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  • $\begingroup$ it's a miracle that you could infer Eq.2 from this post. Nowhere it ever comes close to imply that... ;-) rather it loosely talks about densely sampling on some unknown domain grid, resulting in weird positive and negative frequency components and aliasing somewhere in some domains(?) $\endgroup$ – Fat32 Aug 28 at 9:16
  • $\begingroup$ @Fat32: That's basically what the OP's function iDFT_componentwise() does, as far as I can see. $\endgroup$ – Matt L. Aug 28 at 11:43
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    $\begingroup$ Equation 2 is exactly what I'm doing. I had interpreted it, however, as plugging $n \in [0,N-1]$ into Equation (1), but at non-integral points (i.e. instead of $n \in Z_{N-1}$ I was plugging in $n$ at arbitrary points $\in [0,N-1]$). Equation (2) shuffles the fraction out of $n$ and into the normalization factor ($/N$) to recast the problem in a different light. "Note that these values are not even real-valued" I had not previously noticed this, but this is true. I will mull all of this over today. $\endgroup$ – Scott Aug 28 at 13:19
  • $\begingroup$ AHHHHHHHH..... Since my original data have finite support, the Fourier transform is actually periodic! If I want, instead, to pretend that my original data were periodic, I need to interpret the computed Fourier coefficients a being a single period of the Fourier transform. The single period that is centered at zero corresponds to exactly this imaginary scenario of my original data having been a single period of some continued function. Cool stuff. $\endgroup$ – Scott Aug 28 at 14:48
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    $\begingroup$ Ah. It is because truncating the otherwise periodic Fourier transform to that particular period is actually the Fourier transform of some complex function or another that just happens to agree with my $f$ on the original sampled datapoints. Thanks. This answer was invaluable in bringing me to a comprehension of the matter. $\endgroup$ – Scott Aug 28 at 15:32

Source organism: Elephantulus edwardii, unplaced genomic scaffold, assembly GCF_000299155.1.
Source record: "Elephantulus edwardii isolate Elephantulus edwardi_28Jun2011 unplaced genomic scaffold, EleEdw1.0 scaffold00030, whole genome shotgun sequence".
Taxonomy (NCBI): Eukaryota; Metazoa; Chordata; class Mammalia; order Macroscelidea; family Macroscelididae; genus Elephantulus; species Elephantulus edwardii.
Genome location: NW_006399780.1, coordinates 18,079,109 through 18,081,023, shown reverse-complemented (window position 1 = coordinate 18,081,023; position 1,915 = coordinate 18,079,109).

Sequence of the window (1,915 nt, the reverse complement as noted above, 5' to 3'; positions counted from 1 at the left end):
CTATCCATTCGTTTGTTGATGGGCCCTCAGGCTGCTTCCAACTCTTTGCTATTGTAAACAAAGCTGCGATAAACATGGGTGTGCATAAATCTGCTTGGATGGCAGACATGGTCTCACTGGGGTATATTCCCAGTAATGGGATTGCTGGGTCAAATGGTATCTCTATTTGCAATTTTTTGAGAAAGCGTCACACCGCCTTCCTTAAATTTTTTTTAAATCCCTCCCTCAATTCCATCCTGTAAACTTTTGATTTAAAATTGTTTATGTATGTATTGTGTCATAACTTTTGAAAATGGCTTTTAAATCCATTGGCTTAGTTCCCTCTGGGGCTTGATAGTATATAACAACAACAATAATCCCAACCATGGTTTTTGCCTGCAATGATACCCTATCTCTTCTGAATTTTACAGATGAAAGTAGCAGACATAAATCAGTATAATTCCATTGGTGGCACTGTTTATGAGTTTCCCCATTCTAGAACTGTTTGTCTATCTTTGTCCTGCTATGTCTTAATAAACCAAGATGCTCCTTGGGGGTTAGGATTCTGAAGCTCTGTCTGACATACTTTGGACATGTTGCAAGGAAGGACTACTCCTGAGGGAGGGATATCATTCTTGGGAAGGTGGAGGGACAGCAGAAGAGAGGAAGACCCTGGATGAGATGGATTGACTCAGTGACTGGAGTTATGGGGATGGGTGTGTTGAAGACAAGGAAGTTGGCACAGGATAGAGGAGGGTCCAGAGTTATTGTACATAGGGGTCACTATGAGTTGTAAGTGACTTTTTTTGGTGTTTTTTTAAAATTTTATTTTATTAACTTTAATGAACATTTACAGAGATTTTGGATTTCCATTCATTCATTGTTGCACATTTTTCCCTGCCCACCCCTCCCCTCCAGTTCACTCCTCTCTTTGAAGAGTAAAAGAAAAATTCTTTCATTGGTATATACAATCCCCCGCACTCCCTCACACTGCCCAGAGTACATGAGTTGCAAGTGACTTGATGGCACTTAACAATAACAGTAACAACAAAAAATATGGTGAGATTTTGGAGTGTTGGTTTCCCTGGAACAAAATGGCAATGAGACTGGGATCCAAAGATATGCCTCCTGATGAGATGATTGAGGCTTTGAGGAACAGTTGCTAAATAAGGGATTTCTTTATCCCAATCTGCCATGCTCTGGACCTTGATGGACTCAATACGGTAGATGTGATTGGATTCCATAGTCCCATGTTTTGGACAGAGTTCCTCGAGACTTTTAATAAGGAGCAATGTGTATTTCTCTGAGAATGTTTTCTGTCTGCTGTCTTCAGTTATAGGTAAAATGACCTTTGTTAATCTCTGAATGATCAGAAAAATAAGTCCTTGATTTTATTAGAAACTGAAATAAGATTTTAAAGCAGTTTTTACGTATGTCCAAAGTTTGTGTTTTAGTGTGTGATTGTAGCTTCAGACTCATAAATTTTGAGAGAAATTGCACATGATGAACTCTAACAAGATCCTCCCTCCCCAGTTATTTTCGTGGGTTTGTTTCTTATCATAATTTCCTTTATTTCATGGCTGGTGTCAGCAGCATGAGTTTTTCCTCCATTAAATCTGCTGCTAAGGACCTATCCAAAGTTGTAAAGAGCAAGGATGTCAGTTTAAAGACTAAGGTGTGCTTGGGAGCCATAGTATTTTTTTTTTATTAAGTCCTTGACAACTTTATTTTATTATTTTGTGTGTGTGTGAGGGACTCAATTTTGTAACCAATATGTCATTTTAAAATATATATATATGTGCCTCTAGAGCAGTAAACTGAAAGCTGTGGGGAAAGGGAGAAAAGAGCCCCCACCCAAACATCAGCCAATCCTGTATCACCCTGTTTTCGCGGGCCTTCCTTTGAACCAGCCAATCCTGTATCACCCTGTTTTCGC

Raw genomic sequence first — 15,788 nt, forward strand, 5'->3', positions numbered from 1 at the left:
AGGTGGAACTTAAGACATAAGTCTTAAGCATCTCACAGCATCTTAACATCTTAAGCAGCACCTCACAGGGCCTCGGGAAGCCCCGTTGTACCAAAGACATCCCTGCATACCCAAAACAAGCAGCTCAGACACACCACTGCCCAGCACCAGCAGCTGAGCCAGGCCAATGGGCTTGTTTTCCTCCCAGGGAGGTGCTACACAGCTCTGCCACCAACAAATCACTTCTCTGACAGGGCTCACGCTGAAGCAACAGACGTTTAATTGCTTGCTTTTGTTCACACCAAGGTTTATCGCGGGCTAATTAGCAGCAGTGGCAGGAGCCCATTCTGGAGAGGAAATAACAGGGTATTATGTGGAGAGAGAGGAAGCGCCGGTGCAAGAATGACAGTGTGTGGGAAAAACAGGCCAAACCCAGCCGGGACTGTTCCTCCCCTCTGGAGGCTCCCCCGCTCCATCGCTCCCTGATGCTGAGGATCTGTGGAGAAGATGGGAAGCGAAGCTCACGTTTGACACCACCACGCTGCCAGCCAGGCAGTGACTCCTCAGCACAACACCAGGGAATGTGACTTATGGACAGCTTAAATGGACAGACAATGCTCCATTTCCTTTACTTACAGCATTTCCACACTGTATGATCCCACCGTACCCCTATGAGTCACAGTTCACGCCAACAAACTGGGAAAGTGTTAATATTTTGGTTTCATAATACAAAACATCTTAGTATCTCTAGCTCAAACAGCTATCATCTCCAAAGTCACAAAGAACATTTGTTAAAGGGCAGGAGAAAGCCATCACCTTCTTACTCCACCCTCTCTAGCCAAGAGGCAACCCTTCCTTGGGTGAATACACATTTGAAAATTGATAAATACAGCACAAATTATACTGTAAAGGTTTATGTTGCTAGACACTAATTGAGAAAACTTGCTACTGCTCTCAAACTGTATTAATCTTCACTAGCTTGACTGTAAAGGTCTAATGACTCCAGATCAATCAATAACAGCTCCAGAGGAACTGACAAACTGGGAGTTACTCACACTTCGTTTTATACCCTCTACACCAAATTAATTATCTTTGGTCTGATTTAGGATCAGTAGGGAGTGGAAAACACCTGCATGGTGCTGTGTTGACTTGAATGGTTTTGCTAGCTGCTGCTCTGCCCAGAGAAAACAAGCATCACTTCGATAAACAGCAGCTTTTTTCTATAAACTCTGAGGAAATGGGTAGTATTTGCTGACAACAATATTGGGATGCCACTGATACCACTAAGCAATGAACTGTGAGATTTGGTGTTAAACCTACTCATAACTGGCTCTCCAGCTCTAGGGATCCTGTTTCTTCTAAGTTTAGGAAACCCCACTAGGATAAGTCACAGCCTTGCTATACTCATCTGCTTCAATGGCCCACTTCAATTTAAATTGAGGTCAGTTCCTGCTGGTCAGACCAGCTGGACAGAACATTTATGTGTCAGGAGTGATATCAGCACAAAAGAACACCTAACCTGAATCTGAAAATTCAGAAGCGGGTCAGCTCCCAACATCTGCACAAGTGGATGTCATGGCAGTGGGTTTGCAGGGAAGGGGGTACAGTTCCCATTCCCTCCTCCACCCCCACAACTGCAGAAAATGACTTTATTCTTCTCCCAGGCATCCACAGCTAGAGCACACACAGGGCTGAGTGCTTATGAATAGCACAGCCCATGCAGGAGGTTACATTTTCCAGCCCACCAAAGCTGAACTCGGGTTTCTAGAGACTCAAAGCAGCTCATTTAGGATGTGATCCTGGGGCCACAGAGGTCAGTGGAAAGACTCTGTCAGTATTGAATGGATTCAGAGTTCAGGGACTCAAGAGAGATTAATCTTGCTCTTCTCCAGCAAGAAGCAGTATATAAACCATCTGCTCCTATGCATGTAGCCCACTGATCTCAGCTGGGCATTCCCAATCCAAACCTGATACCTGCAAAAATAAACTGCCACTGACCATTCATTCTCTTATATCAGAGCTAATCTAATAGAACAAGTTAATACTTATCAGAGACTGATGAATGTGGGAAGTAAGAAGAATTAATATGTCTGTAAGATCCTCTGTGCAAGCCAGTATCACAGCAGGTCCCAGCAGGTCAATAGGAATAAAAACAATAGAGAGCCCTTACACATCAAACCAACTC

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I have looked at your image (and didn't read the post) and its explanation is as follows.

Let the data in the blue curve be $x[n]$, and the data in the red curve be $y[n]$; then it can be seen and shown that:

$$y[n] = \tfrac12 ( x[n] + (-1)^n x[n] ) $$

In the DTFT domain this relationship becomes :

$$ Y(e^{j\omega}) = \tfrac12 \big( X(e^{j\omega}) + X(e^{j(\omega-\pi)}) \big) $$

In the DFT domain, for even $N$, this becomes: $$ Y[k] = \tfrac12 \big( X[k] + X[k - \tfrac{N}2] \big) $$

Now, in the frequency domain we do not have an interpolated spectrum but an aliased one... Who does or what causes this aliasing? I don't know as I didn't read your post in such detail, but it's neverthess there...

Hence when you convert $Y[k]$ back into time-domain, you will obtain $y[n]$ sequence as an inversion of an aliased spectrum of $X[k]$ ; There's no interpolation in any domains...

The following MATLAB / OCTAVE code demonstrates what you try to achieve by your oversampled CFT approximation(?) of DFT.

L = 32;
t = linspace(-1,1,L);
x = t.*(t-0.8).*(t+1);          % Polynomial signal of length L

N = L ;                         % DFT length... (make it even) 
X = fft(x,N);

Y = 0.5*(X + fftshift(X));      % is this an "INTERPOLATION " of
                                % X[k]? No. It's: X[k] + X[k-N/2]

y = real(ifft(Y,N));            % inverse-DFT to reconstruct y[n]
y = y(1:L);                     % Trim the trailing zeros, if any, on the
                                % reconstructed y[n] of length N

figure,stem(t,x)
hold on
stem(t,y,'+r');title('x[n] vs y[n]');   % 
legend('x[n]','','y[n]');

The result is :

enter image description here

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  • $\begingroup$ "oversampled CFT approximation." It is not an approximation. Since I know the function from which I sampled the data, I can perform a symbolic Fourier transform, and evaluate that at any desired points on the support. $\endgroup$ – Scott Aug 27 at 19:39
  • $\begingroup$ ok whatever. This is my answer to the image you pointed in your comment. There are zero samples for every other and the answer is as above, I don't know what you are doing wrong, furthermore, you also say that you insert those zeros which are actually nonzero DC constants ? that's quite strange and needs further explanation. $\endgroup$ – Fat32 Aug 27 at 19:50
  • $\begingroup$ I am not inserting any zeros. The inverse discrete Fourier transform is a function of time. I am simply plugging an evenly-sampled grid on [-1,1] of 100 points into the inverse discrete Fourier transform. Zero is what's coming out. $\endgroup$ – Scott Aug 27 at 19:52
  • $\begingroup$ (they're actually not zero, they're a constant value, the first DFT coefficient). are they zero or nonzero ? $\endgroup$ – Fat32 Aug 27 at 19:53
  • $\begingroup$ *a constant is what's coming out. $\endgroup$ – Scott Aug 27 at 19:53